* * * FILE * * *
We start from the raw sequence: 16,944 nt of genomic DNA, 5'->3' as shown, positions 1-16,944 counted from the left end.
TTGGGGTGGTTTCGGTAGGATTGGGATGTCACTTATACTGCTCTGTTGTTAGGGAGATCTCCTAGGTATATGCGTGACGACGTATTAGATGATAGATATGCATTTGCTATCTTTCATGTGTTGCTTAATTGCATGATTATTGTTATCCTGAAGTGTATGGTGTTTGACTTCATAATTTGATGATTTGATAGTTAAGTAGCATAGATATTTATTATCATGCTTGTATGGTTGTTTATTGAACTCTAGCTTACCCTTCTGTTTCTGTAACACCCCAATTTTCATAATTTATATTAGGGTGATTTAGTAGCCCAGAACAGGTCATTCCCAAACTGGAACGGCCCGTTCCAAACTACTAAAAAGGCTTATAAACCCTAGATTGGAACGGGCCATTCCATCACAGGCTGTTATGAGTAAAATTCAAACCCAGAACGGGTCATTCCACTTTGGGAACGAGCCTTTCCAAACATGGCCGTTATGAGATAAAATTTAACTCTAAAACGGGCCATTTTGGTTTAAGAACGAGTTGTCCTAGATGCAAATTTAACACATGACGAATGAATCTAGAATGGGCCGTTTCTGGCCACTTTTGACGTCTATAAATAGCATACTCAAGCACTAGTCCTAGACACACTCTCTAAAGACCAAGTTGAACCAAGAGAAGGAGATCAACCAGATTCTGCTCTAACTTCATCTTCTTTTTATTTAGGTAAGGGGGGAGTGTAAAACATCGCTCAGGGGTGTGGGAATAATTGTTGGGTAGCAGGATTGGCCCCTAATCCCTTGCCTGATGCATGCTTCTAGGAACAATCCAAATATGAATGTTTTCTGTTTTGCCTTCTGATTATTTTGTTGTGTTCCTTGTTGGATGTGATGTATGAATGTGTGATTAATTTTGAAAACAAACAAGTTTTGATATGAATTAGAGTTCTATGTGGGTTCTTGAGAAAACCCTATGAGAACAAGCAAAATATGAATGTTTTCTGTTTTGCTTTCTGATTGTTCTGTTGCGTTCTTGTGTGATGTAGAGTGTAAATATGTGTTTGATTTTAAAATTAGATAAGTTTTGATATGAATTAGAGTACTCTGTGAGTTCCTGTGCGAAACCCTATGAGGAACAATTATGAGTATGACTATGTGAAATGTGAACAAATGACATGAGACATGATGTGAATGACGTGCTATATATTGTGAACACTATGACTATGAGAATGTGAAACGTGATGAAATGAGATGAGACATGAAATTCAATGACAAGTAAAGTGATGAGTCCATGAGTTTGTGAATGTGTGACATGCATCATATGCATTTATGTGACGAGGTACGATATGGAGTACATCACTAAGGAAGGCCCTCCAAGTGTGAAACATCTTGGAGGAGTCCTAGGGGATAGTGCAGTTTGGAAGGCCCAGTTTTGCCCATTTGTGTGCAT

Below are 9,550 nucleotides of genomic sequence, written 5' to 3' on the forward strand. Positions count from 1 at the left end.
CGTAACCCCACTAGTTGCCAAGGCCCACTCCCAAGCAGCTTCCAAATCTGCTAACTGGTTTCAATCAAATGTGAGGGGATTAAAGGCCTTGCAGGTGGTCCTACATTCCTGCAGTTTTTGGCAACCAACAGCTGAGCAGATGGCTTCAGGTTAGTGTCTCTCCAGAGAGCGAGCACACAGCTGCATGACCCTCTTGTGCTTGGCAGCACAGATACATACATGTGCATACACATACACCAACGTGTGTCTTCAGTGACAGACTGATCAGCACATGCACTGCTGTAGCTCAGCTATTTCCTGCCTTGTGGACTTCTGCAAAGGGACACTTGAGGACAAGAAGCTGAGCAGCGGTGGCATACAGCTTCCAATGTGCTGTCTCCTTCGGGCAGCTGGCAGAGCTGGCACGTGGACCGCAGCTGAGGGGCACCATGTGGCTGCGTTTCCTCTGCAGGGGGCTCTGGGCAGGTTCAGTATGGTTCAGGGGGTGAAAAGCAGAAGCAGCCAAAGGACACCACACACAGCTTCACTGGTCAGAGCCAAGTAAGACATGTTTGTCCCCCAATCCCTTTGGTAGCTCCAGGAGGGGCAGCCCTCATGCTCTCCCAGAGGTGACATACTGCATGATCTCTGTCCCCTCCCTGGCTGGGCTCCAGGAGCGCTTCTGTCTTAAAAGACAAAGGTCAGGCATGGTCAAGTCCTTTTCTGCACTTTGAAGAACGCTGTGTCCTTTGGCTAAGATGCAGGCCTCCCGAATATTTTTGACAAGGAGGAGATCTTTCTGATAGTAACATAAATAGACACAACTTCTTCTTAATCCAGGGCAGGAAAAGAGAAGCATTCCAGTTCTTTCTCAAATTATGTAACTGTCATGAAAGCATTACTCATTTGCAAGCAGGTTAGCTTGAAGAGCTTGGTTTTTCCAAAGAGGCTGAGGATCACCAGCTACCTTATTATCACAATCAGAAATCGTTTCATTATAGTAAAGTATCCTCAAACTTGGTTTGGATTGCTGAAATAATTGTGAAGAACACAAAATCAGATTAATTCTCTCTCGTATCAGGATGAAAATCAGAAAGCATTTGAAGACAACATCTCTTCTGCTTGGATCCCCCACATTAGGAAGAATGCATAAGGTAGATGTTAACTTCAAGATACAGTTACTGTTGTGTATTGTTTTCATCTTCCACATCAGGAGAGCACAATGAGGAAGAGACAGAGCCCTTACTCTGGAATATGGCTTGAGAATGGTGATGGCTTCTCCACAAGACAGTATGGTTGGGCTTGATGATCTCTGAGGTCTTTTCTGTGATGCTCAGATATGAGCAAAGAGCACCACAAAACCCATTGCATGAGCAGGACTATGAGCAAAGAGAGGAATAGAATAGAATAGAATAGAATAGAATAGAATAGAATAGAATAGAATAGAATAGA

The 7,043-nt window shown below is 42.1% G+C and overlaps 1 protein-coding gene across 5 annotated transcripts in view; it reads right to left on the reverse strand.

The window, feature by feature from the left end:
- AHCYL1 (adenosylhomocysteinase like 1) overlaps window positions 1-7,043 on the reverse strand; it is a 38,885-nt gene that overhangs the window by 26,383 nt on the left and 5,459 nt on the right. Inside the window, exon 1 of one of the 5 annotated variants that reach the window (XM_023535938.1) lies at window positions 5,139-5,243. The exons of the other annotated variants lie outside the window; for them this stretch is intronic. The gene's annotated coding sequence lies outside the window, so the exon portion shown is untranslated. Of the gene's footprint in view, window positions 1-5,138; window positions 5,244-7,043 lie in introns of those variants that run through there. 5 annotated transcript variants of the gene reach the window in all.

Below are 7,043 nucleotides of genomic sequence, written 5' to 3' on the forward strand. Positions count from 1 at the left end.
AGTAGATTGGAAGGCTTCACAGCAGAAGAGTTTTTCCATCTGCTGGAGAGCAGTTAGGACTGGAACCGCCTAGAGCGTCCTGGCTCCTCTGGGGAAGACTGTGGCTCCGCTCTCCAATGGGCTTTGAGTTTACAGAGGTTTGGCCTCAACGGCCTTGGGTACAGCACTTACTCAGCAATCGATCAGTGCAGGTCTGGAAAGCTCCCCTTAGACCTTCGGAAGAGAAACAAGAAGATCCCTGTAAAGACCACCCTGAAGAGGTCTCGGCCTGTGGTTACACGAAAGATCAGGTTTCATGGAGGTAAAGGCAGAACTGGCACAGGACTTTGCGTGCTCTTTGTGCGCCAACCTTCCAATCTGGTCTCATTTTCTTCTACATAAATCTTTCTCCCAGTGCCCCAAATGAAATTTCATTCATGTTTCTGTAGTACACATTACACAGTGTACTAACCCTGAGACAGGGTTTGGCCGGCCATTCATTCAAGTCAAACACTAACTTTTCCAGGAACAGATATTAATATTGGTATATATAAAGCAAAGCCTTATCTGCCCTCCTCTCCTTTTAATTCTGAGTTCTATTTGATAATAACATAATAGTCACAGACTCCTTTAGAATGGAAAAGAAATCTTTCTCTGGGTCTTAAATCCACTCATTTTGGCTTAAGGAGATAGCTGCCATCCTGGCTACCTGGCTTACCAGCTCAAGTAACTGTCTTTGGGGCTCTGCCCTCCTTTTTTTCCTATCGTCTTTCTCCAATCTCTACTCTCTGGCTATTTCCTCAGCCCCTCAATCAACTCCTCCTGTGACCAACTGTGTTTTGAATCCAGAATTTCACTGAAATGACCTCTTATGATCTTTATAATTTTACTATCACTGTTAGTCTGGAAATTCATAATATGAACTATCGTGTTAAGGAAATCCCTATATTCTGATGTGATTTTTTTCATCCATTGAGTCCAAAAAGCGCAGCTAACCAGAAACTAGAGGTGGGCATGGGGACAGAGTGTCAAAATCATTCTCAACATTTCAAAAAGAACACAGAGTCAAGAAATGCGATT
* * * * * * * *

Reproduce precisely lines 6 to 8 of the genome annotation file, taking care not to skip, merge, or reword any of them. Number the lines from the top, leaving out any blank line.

The window, feature by feature from the left end:
- AHCYL1 (adenosylhomocysteinase like 1) overlaps window positions 1-7,043 on the reverse strand; it is a 38,885-nt gene that overhangs the window by 26,383 nt on the left and 5,459 nt on the right. Inside the window, exon 1 of one of the 5 annotated variants that reach the window (XM_023535938.1) lies at window positions 5,139-5,243. The exons of the other annotated variants lie outside the window; for them this stretch is intronic. The gene's annotated coding sequence lies outside the window, so the exon portion shown is untranslated. Of the gene's footprint in view, window positions 1-5,138; window positions 5,244-7,043 lie in introns of those variants that run through there. 5 annotated transcript variants of the gene reach the window in all.

Below are 7,043 nucleotides of genomic sequence, written 5' to 3' on the forward strand. Positions count from 1 at the left end.